Children crave structure.  Spacial structure is achieved through careful and reasonable ways to divide space with physical bodies. Temporal structure is achieved through reasonable dividing time with changing activities (e.g., from waking up, to brushing teeth, to having breakfast, to going to school etc – time is divided with various activities which create structure). Children (and adults) want to trust their structures to be solid and not to collapse.  Solid structures are those that are predictable. When children know what comes next, they are able to transition, they are less anxious, and their behavior is easily managed. American elementary schools effectively destroy the structure with the so called “rug activity”.  When I first saw that rug, I got a warm feeling, thinking how my kid will be lying comfortably listening to a story. Then I got the phone call from school that my child was lying comfortably (just like I imagined!) on that rug, during the circle time.  That completely threw me off.  If the teachers don’t want the children to lie comfortably, why set them up with that rug?  If you or I are placed on a rug during the day, I bet we will be lying comfortably pretty soon, and then fall asleep too.  But our kids are not allowed to be comfortable on that rug. They have to sit up. But if they have to sit up, wouldn’t be more reasonable to leave them at their desks? Sitting up is hard, but at their desks our young kids are not tempted by that rug.  Overall, the golden rule is: kids cannot be quiet and still when there is no structure.  And, I think, the teachers have to decide: should they be really progressive and allowing our kids a reasonable level of comfort (e.g., lying down and maybe even falling asleep on that rug) or let go of the progressive education, move children back to their desks, where they will be sitting quietly (only interrupted for sit ups every 20 minutes, like we were back when USSR existed and America was good).

Temporal structure is as important. When our time was divided into classes and recesses not only we got to move, we had predictable temporal structure to hold on to, and we had time to transition between activities.  We always knew what our next lesson will be. We were counting the minutes till the bell (the bell rang when the lesson was over). We made plans for next recesses. Overall, we existed within a clear temporal arrangement which reduced our anxiety.

To create solid structure, one needs tools.  For example, THE BELL.  I personally hated the sound. Even when the bell meant the end of the class, it got on my nerves. Half of the time though it meant the beginning of the class and got on my nerves even more. Still, better hate the bell than the teacher.  Bell is so much preferable to teachers’ screaming and asking pupils to be quiet because the next class started.  It’s also much better thatn parents’ nagging the child to do HW. That’s why I strongly recommend that all parents of those kids use technology. When the alarm goes off, the child starts homework, when it goes off in 15 minutes, your child is allowed to take a bathroom break.  You don’t have to be nagging or screaming. Let the Bell nag your child and be hated.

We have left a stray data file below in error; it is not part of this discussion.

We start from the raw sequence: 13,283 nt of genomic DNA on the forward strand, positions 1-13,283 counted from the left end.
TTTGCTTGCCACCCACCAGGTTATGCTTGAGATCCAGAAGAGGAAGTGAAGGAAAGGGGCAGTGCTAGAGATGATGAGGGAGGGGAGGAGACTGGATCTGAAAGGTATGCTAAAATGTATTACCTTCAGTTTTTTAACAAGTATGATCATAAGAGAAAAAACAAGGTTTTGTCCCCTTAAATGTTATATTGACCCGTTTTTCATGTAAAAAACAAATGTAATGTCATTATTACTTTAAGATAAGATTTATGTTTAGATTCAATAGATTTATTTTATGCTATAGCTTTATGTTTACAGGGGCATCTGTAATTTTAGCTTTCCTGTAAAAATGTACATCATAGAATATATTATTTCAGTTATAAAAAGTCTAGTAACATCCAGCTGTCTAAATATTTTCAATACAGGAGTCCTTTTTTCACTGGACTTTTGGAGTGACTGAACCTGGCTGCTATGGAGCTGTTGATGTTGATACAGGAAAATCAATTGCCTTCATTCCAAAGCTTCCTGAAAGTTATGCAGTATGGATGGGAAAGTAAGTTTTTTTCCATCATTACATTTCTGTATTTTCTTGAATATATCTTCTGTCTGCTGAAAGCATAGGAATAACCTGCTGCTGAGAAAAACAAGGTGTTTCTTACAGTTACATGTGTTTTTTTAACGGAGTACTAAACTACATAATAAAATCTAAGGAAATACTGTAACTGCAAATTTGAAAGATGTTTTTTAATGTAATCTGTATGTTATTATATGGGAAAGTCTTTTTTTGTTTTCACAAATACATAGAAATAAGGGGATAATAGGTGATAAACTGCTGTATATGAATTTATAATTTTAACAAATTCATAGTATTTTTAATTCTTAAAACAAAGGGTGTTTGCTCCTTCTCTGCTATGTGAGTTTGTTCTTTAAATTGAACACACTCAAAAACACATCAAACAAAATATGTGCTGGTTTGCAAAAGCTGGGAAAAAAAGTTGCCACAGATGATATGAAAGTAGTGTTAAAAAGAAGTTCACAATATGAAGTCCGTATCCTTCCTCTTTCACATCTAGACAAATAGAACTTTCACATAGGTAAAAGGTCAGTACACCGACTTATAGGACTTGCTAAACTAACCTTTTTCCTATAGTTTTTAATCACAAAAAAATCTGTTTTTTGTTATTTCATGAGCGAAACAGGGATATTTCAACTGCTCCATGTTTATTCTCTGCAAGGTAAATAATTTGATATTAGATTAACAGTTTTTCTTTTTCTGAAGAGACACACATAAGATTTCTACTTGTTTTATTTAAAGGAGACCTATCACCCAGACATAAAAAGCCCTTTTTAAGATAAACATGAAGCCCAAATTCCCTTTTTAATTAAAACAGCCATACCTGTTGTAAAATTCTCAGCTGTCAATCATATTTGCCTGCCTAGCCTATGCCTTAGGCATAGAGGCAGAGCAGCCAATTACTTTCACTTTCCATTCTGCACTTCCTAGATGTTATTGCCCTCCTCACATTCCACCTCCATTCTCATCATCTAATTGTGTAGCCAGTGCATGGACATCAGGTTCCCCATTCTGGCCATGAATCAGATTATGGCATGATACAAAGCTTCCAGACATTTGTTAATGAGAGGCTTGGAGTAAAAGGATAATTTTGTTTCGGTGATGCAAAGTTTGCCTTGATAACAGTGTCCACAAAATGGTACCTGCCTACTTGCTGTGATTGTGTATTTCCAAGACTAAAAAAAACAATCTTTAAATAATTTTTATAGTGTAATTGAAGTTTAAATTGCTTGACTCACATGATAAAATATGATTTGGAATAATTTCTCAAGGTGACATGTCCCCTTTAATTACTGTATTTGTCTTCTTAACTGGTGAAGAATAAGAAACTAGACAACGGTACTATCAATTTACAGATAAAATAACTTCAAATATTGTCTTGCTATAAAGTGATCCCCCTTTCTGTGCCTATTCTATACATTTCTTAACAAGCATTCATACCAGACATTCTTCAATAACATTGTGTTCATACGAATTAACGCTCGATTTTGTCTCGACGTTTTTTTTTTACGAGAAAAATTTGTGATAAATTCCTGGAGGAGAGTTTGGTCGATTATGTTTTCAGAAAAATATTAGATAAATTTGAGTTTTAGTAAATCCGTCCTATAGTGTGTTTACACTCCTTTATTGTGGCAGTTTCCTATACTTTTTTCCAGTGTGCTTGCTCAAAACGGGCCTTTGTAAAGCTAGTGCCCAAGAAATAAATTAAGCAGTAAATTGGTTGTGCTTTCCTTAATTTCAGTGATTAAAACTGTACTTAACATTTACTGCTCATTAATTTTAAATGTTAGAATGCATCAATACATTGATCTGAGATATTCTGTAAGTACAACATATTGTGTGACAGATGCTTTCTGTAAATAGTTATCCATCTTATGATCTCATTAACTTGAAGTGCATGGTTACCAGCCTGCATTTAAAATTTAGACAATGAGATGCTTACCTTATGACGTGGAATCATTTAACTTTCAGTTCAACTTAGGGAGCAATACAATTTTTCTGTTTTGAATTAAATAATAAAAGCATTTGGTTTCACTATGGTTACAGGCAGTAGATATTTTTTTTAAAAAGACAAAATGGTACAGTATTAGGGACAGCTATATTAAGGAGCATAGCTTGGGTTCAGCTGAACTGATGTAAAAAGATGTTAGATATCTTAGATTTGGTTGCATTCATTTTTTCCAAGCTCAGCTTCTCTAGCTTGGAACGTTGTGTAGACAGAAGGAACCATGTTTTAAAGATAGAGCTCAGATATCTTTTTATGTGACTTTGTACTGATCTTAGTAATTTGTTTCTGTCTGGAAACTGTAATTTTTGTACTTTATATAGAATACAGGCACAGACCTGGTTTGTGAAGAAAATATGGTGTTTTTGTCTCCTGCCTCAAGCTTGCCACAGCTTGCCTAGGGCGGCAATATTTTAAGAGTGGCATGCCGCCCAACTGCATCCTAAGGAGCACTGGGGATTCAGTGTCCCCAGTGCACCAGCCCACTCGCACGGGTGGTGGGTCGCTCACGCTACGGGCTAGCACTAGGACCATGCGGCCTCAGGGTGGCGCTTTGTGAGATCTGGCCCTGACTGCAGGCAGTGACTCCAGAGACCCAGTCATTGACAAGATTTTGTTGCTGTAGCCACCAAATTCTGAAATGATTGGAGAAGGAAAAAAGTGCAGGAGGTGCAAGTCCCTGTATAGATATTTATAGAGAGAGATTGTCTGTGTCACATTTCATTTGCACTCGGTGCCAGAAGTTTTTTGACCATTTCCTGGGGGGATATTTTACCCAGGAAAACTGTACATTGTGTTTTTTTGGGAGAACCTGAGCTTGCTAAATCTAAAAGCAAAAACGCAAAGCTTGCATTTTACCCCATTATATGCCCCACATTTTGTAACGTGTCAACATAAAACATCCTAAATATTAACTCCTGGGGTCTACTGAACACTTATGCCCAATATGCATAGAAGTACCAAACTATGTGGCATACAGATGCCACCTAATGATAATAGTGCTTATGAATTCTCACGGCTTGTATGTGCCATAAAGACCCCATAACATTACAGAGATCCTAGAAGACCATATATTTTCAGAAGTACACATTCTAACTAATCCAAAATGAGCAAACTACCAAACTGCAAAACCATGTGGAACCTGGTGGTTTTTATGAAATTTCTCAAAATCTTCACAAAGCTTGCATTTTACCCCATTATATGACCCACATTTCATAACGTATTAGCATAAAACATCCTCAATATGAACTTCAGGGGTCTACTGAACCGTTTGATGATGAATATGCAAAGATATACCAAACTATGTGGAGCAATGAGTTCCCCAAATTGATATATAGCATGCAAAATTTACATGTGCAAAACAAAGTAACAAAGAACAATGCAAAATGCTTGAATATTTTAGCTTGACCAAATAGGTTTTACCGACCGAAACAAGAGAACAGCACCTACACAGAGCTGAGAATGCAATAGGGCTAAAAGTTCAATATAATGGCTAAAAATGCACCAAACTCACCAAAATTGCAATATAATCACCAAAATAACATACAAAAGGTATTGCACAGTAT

Rituals are extremely important tools. We had quite a few in school (some of them were crazy). But among more reasonable one was a simple ritual to stand up in the beginning of each class, when the teacher enters the room. This standing for several seconds (no more than a minute), helped us transition from running around like maniacs to becoming quiet, diligent students. While standing quietly, we were able to found the board, the teacher our pencils and collect our brains. Once we were allowed to be seated, we were ready to open books and start working. And of course, having to stand up for the teachers instills some respect, which never hurts.

Notebooks are super important. The usage of notebooks was very simple. All our HW was done in the notebooks and not on separate pieces of papers. Nothing was lost. We could easily find and check our HW from weeks ago. Notebook is more difficult to lose than a single piece of paper. Notebooks were handed to the teachers in the morning. They were returned to us with HW checked by the end of the school day. No lost HWs.